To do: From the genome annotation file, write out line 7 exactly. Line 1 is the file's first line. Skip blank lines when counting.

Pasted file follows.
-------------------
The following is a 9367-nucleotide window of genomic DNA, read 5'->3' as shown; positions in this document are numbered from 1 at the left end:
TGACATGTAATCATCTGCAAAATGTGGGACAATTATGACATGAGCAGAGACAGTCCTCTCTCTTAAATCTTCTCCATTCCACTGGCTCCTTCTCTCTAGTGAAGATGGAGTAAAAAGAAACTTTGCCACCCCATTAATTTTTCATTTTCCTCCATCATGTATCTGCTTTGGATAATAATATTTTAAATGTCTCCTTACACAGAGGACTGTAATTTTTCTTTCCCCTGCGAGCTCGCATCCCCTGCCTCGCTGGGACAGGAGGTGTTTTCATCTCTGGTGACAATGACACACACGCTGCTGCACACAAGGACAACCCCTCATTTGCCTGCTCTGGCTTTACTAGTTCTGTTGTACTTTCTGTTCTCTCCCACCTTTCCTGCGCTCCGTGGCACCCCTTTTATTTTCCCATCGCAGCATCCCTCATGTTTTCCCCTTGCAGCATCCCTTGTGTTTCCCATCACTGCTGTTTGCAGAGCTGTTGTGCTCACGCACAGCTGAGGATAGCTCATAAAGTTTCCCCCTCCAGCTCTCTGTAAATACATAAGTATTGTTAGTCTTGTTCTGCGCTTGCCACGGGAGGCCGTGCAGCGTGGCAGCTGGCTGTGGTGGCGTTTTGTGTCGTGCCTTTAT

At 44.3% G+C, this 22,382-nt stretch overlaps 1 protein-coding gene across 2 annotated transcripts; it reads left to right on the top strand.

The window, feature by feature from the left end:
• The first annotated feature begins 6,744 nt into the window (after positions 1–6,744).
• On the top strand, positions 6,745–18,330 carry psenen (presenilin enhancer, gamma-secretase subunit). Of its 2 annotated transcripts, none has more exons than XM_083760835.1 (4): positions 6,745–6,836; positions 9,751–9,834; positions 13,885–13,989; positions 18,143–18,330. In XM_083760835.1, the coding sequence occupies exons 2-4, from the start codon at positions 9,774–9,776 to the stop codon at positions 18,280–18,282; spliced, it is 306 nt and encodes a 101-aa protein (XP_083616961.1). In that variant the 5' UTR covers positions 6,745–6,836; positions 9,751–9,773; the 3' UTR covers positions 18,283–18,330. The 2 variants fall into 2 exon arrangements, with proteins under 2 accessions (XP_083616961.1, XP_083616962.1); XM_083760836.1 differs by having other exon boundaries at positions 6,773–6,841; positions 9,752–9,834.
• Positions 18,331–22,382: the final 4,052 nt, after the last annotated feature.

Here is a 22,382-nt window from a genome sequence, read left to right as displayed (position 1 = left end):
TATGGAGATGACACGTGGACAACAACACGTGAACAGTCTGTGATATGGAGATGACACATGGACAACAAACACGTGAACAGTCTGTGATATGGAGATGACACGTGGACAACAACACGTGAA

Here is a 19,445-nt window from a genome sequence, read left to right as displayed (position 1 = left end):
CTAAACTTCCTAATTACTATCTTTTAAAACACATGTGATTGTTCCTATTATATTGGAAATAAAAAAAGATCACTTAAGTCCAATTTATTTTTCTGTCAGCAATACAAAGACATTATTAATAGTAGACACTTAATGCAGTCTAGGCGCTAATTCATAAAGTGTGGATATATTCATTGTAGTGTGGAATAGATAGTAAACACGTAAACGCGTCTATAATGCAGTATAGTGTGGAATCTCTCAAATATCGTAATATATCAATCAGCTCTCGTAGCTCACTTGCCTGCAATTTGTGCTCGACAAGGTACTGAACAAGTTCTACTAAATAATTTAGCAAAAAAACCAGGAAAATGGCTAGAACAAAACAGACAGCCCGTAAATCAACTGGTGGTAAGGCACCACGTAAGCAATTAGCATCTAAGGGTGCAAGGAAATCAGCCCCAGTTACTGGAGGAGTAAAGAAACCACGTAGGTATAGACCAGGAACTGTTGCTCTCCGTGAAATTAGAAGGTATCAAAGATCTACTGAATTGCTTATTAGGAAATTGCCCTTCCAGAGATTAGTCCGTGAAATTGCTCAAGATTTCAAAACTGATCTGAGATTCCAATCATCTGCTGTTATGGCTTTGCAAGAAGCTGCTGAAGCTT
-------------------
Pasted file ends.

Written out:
• Positions 18,331–22,382: the final 4,052 nt, after the last annotated feature.